Many investors make the mistake of assuming advisers who appear wealthy must be financially savvy and will make them rich. Scammers count on the allure of real or imaginary wealth.
To be sure, hiring a penniless pauper to advise you on how to get rich makes no sense.
On the other hand, many people believe that financial advisers who appear to be wealthier than they are or, better still, who are really rich must be successful investors. That’s how these advisers got to be rich, right?
Rich advisers will create riches for them, many naive investors believe.
Rich Advisers May Not Be Financially Savvy
While that makes a certain amount of sense, many wealthy advisers have not have made their money through astute investing. They are simply adept at making money off their clients or transferring client wealth to themselves.
As Fred Schwed, Jr. wrote in his classic book in 1940, Where are the customer’s yachts?:
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“Once in the dear dead days beyond recall, an out-of-town visitor was being shown the wonders of the New York financial district. When the party arrived at the Battery, one of his guides indicated some handsome ships riding at anchor. He said,
“Look, those are the bankers’ and brokers’ yachts.”
“Where are the customers’ yachts?” asked the naïve visitor.
Warren Buffett famously said in a 2016 annual letter to Berkshire Hathaway BRK.B shareholders, “When trillions of dollars are managed by Wall Streeters charging high fees, it will usually be the managers who reap outsized profits, not the clients.”
In short, investors should never assume a wealthy financial adviser is an investment sage. The standard fee structure in the money management industry provides that managers get paid handsomely, say a 1-2% annual asset-based fee, regardless of the outcome. In addition, many managers get a staggering percentage of any gains, say 20-30%. No matter how much money they lose, they get paid. And if they gamble and win big, they get really rich—billions. It’s heads they win, tails the investor loses.
The very fact that, according to standard industry practice, financial advisers are paid lavish fees regardless of whether or not they make money for their clients suggests that marketing or raising money from investors is the key to success, not investment acumen.
As I explain in my practical guide to investment scamming, How To Steal A Lot of Money—Legally, since investors believe that rich advisers will make them rich, successful investment scammers often work very hard to appear wealthy.
The classic chick-and-egg challenge for scammers is how to get other people to willingly hand over money (for investment) before the scammers have had a chance to pilfer enough client money to make themselves rich.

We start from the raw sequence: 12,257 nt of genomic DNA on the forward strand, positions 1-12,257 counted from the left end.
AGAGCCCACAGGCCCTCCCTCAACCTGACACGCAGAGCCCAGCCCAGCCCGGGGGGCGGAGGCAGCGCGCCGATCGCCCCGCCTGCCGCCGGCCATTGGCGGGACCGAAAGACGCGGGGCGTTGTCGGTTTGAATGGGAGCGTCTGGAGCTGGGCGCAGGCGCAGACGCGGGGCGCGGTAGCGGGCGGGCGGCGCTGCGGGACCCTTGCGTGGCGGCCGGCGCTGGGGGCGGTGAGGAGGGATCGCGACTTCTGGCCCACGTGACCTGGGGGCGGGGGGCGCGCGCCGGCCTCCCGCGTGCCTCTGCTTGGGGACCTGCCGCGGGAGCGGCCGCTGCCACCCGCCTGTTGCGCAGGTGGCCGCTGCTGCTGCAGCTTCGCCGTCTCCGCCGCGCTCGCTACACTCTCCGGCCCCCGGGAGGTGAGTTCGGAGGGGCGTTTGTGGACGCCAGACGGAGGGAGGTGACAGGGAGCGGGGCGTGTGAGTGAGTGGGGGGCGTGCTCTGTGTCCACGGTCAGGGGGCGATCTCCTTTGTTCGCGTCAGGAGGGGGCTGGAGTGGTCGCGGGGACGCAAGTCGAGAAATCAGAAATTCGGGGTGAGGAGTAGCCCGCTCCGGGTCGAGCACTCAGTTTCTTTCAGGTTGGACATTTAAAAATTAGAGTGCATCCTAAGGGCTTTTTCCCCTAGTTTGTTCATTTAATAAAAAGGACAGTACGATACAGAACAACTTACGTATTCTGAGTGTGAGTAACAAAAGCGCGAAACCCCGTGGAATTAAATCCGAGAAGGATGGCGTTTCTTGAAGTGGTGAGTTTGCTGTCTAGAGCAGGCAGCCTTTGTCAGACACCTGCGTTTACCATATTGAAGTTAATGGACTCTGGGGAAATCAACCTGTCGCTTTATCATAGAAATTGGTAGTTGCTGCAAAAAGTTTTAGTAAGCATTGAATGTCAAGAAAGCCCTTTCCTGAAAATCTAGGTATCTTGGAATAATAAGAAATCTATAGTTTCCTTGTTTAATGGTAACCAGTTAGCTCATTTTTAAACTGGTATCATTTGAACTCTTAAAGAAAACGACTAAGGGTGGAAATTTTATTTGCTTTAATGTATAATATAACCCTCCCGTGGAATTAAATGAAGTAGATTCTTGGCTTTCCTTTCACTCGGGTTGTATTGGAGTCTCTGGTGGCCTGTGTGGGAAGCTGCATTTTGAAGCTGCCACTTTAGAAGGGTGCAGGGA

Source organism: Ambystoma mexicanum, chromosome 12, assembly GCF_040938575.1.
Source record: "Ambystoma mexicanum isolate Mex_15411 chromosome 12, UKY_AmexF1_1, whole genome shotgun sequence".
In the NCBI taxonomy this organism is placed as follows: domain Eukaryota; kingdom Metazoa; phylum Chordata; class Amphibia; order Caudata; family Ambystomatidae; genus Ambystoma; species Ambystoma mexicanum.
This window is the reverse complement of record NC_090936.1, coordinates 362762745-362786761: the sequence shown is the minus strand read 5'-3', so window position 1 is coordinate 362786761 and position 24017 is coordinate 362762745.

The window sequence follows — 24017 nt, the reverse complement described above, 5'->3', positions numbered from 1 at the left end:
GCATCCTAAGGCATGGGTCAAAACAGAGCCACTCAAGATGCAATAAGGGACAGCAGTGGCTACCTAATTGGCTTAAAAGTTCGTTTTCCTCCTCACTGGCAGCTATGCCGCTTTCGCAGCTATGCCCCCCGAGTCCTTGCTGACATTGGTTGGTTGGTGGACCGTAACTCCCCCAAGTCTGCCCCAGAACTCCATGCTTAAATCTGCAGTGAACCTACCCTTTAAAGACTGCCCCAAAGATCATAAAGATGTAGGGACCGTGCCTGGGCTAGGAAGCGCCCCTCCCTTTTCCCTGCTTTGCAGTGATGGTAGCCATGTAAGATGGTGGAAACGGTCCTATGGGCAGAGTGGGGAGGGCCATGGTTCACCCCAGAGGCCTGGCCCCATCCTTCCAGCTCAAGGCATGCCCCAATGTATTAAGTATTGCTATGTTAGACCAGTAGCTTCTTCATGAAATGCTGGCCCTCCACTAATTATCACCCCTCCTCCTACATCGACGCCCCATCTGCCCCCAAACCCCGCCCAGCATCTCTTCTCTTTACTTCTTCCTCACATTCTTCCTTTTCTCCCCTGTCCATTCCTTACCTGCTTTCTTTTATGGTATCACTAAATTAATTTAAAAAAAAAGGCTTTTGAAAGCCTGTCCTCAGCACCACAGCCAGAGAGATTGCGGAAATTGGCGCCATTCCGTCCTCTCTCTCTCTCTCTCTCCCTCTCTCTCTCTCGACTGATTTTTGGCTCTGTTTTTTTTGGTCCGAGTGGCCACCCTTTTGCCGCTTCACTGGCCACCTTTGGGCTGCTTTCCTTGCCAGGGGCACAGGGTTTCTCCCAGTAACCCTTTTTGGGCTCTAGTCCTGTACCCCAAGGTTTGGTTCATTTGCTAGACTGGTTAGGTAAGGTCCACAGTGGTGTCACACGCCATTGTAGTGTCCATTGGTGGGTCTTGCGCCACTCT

Scammers don’t have to actually be rich—just look it. All they have to do is convince others that they’re loaded.
Rich Advisers May Not Be Rich
Thanks to technological advances, like Photoshop and social media, it’s easier than ever to look attractive, rich, successful, and highly-regarded by colleagues and clients online, as well as socially prominent even if you’re actually a penniless loser.
Perception is reality, so being able to manipulate how people see you is critical. It is well worth a scammer’s time to study all the tools that are available to enhance how he is perceived by others online.
It is beyond the scope of this article to do much more than draw your attention to the fact that investment scammers are already and likely will continue to be at the forefront of online reputation manipulation. Most of us are selective in our Facebook and other social media postings to convince others that our lives are possibly far more attractive and eventful than in reality. Fraudsters, on the other hand, use every technological advance to further their business purposes: ripping people off.
My favorite low-tech, on-a-shoestring “wealth-enhancers” for scammers include:
- Go to the nearest Ferrari, Bentley or Lamborghini dealer and take a selfie sitting in a flashy car. Put the picture of you posing in “your” car on Facebook for prospective clients to see.
- Go to an executive airport and pose as close as possible to the most impressive, yet nondescript personal jet you can find. Put the picture on Facebook or, better still, your “company” website.
While I won’t name the scammers, trust me the Ferrari and private jet ruses are examples from true-crimes I’ve investigated.
- Up-tech with image editing software and you can, as they advertise, “reimagine reality.” A picture of you standing next to your good friends, Donald Trump or Bill Clinton may enhance your credibility and no one’s ever going to ask them if they remember having met you.
- For $185.00, buy yourself a counterfeit Rolex Blue Dial Submariner that looks exactly like the real thing costing $15,000.00 and probably tells better time.
- Fake pearls and fake diamonds are difficult to identify—even for experts.
- Search online and you’ll find tons of articles about how to look, dress and act like a millionaire.
Remember, scammers must craft an identity to appeal to the victims they have targeted. To appeal to less sophisticated victims flashy indicia of wealth may be all the scammer needs. On the other hand, if the scammer is trying to cozy-up to established wealthy folks (i.e., old money) he may have to be more discrete or refined in his approach. Impressing men or women for romantic purposes is a different exercise than luring in unsuspecting investors—although there definitely are some similarities.
In conclusion, don’t make the mistake of assuming that a financial adviser who has seemingly accumulated wealth is necessarily a savvy investor, or is even wealthy. Money management is largely a confidence game: Some well-known money managers are great marketers, but lousy investors. They may have made a ton of money for themselves— not-so-much for their clients.